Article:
Food from Thailand: Pad Thai

Close up of Pad Thai from Thailand
One of Thailand's national dishes, Pad Thai

Pad Thai, or Phat Thai is one of Thailand’s national dishes

Pad thai sounds good, many people rant about it, and it is one of Thailand’s national dishes, so I was excited to try it.

Not being a huge fan of Thai food, I really hoped this one would pull Thai food up in my personal rankings.

What is Pad Thai?

Stir fried rice noodles and egg, mixed with a combination of bean sprouts, shrimp, chicken, tofu. Pad Thai is then garnished with peanuts, coriander and lime juice. Though sometimes the garnishing is served on the side along with fish sauce and chili.

Which is better, street pad thai or restaurant pad thai?

If you follow my travels here, then you’ll know I normally eat where the locals eat. In this case I tried pad thai in a couple of street places. The result, was usually a very eggy, highly greasy bowl of noodles.

Sometimes not too bad, but nothing to set my taste buds on fire. Many people often have their favorite places that make the best of certain dishes. But, I don’t really want to travel across a city every time I want to try Pad Thai. So, I go with what’s nearby.

Moving up a step, I went to a middle-income restaurant, where my pad thai cost around $3. And the improvement was measurable.

Less grease, more shrimp was the first impression I got.

How good is pad thai?

It’s quite nice if made well. It’s one of the few Thai dishes that fills me quite well. When served with the garnishing on the side I find it a lot better. Mainly because I can flavor it to my liking. More lime, more coriander.

All in all, it’s a good dish, that I recommend, just don’t skimp on it to get the best results.

This is an additional article featuring everyday food from Thailand

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19 Replies to “Food from Thailand: Pad Thai”

  1. Just for info:
    Pad Thai is actually not “really” a traditional Thai dish but something invented for the foreigners because it’s bland and easy to eat (not spicy).
    To really enjoy it, you have to eat it like the Thai do: Add spice and sprinkle sugar on it (no that’s not a joke). That’s why you always have some sugar that comes with the plate.

    Same goes for the noodle soup by the way: Spice, sour, soy sauce and sugar.

    1. Ha ha. Well, so far I’m really not into Thai food. Not a big fan of soupy things. Pad Thai fills me up, and tastes fine. Had enough of that sugar on everything in The Philippines. What I would do for some tandoori and naan now! :)

  2. It would be important to mention that Pad Thai is the national food of Thailand because some decades ago their prime minister wanted so.

    It was an act to create a national Thai food that would rival the Chinese noodles. The base recipe includes classic Thai ingredients (and from here variations spring out) but it NEVER includes pork = the signature of Chinese gastronomy.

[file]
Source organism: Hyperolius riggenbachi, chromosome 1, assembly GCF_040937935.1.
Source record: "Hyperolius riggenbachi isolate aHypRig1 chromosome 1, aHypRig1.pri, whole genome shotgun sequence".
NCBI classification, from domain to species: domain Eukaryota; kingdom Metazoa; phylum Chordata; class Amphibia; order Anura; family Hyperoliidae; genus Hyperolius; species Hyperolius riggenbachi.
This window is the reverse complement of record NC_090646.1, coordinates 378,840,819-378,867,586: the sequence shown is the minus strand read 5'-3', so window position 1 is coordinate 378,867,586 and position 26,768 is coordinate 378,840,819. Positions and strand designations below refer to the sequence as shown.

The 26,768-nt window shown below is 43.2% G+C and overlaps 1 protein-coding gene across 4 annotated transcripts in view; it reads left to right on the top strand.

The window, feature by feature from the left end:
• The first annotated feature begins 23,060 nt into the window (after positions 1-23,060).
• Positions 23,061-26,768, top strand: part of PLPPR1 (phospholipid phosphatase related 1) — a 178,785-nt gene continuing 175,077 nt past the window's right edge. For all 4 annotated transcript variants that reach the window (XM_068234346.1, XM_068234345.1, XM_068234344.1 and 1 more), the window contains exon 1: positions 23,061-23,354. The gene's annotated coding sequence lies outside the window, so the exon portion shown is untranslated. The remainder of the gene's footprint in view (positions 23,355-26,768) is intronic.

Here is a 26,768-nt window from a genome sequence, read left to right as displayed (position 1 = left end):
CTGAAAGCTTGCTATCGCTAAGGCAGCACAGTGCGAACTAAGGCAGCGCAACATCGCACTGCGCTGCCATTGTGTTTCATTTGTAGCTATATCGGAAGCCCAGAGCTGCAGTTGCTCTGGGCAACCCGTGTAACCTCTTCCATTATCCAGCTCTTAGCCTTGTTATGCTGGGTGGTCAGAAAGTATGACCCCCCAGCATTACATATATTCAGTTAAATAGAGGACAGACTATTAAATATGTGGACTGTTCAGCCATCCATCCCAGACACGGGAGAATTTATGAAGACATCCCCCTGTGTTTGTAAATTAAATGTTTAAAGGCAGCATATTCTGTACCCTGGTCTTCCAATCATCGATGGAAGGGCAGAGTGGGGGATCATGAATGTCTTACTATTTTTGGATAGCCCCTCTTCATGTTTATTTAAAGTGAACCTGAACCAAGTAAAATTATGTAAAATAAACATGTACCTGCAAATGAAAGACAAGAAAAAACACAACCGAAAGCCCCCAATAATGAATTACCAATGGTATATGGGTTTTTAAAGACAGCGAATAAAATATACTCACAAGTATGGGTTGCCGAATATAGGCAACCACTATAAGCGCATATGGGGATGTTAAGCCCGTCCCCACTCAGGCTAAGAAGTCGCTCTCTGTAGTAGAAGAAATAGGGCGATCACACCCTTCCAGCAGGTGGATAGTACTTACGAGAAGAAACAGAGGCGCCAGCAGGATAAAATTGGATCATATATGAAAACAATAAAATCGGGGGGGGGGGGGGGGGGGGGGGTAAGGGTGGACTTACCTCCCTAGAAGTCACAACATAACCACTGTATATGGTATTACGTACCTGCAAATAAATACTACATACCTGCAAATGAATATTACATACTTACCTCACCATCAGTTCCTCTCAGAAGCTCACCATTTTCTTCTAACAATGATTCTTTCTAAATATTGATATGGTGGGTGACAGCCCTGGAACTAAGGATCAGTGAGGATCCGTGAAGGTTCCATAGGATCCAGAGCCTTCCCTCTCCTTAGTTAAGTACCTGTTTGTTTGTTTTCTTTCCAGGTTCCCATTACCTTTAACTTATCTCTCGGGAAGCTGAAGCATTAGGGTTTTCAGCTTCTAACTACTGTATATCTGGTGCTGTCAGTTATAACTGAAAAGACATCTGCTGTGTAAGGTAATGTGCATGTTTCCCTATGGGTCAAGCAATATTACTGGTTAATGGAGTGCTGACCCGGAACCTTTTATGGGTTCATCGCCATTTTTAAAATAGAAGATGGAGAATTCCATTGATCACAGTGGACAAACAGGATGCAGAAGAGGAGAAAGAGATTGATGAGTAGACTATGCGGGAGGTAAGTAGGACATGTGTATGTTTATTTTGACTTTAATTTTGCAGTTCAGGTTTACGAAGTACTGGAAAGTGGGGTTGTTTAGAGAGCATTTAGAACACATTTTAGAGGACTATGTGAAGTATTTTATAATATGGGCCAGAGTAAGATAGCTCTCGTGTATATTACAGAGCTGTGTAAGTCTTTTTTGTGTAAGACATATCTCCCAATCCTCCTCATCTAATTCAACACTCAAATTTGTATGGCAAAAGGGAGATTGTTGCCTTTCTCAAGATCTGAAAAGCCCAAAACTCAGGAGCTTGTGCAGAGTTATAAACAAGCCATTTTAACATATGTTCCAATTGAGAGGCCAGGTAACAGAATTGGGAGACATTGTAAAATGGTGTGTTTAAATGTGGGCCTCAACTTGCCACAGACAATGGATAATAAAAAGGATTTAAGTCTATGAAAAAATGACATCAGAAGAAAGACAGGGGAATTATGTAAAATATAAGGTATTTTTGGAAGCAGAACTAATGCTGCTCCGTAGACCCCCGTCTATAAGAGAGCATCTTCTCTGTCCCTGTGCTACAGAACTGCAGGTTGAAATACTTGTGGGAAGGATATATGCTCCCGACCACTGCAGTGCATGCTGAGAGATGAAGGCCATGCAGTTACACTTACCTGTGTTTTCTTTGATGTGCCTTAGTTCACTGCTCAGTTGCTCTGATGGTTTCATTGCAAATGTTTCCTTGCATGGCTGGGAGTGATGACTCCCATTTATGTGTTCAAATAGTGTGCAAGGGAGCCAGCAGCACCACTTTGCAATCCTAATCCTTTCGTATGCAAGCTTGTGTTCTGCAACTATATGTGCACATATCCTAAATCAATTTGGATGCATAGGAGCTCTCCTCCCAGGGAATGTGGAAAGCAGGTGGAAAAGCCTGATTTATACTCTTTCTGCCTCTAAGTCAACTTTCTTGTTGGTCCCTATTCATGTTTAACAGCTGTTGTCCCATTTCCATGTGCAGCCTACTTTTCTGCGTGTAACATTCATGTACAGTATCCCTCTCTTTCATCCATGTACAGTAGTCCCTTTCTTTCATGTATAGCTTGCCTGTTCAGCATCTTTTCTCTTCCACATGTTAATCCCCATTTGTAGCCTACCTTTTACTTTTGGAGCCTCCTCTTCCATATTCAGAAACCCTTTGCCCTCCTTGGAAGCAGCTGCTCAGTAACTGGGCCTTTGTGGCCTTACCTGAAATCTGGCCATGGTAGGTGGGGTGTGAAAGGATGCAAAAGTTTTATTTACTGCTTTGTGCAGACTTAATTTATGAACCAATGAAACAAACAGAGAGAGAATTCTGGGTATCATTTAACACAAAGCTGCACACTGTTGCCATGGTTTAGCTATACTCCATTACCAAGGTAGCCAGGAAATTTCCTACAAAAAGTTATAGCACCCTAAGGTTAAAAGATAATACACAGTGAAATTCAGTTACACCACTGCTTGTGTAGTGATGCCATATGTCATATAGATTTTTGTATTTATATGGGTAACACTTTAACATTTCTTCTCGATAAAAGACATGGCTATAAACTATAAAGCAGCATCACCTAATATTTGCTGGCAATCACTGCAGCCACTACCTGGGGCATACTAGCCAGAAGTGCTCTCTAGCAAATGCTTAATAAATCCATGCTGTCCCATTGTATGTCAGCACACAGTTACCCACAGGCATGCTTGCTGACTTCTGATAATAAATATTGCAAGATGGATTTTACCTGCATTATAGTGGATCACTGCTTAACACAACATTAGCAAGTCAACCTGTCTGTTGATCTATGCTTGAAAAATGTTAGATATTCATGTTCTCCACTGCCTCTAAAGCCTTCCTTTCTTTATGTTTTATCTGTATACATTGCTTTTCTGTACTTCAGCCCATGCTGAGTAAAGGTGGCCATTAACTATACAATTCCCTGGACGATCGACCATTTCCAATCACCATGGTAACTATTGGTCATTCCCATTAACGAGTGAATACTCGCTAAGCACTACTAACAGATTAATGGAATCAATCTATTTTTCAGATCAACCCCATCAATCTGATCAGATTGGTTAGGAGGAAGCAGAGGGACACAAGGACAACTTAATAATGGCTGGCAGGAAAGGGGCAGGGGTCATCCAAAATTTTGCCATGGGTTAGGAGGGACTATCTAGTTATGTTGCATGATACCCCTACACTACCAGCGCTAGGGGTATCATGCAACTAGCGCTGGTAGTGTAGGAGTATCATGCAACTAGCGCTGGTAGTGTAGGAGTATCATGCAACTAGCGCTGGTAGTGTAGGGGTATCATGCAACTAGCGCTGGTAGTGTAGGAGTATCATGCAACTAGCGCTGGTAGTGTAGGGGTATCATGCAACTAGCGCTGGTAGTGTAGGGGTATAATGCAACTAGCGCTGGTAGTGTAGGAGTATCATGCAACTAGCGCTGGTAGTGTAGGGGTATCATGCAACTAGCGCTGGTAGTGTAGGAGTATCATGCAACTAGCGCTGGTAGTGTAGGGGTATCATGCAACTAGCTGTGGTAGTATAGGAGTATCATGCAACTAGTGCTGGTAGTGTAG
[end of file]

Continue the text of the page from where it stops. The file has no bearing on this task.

1. PS: A funny example of political interference into gastronomy. For the good sake of our taste buds :)

  3. I just came back from Bangkok last month too! Surprisingly I didn’t even have a plate of Phad thai there! I’m more of a tomyam soup kind of person, and anything spicy! :)

    1. I don’t mind spicy things as you now. But all this soup is doing my head in a little! Malaysia still rocks the planet for the best food ;)

  4. I’ve heard so much about this. So glad to get your recommendation about where to get the best. Sometimes I guess you have to move up from “street food”!

    1. This is what I feel about Thailand Anna. Street food here doesn’t fill me at all. And lacks good meat. At least the type I like. I’ll keep looking though.

  5. Have to agree about it being a little greasy! There are some nice vegetarian options in Thailand. Hope you’ll highlight some :)

    1. If you are in Thailand, the great one is “Sawasdee Hoi-tod” restaurant, you may found in any food center in the shopping mall. They serves a really great taste and non greasy Phad-tai. Also “Hoi-Tod”, one of the good alternative dish beside phad-tai.

  6. If you get a chance, try pad see ew next. It’s similar, in that it’s a stir fried noodle dish, but in some ways I like it better.
    It’s wide rice noodles, usually fresh ones, stir fried with a protien like chicken or pork, then they add Chinese broccoli and a sweet, thick soy sauce. The best part is that it gets a little charred in the wok which adds a smoky flavor. This is also a mild dish.
    If you like spicy, start trying the various curries.

    1. Okay, I just wrote that one down. Running around like crazy here at the moment. Hopefully I’ll get to sit down and try Pad see ew this weekend. Though the protein like chicken sounds a little like this reconstituted stuff! I’ve to find much solid meat here, which I think is my main issue with Thail food. Oh, and I don’t like soup as a meal too :)

    2. No, not “protein-like” chicken, but rather “protein, like chicken or pork.” What a difference a comma makes.

      1. Opps, sorry, should have guessed too. Was up late last night! I also saw something that was something possibly resembling chicken on a street stall earlier. So the idea of protein that might be chicken like was placing on my mind!

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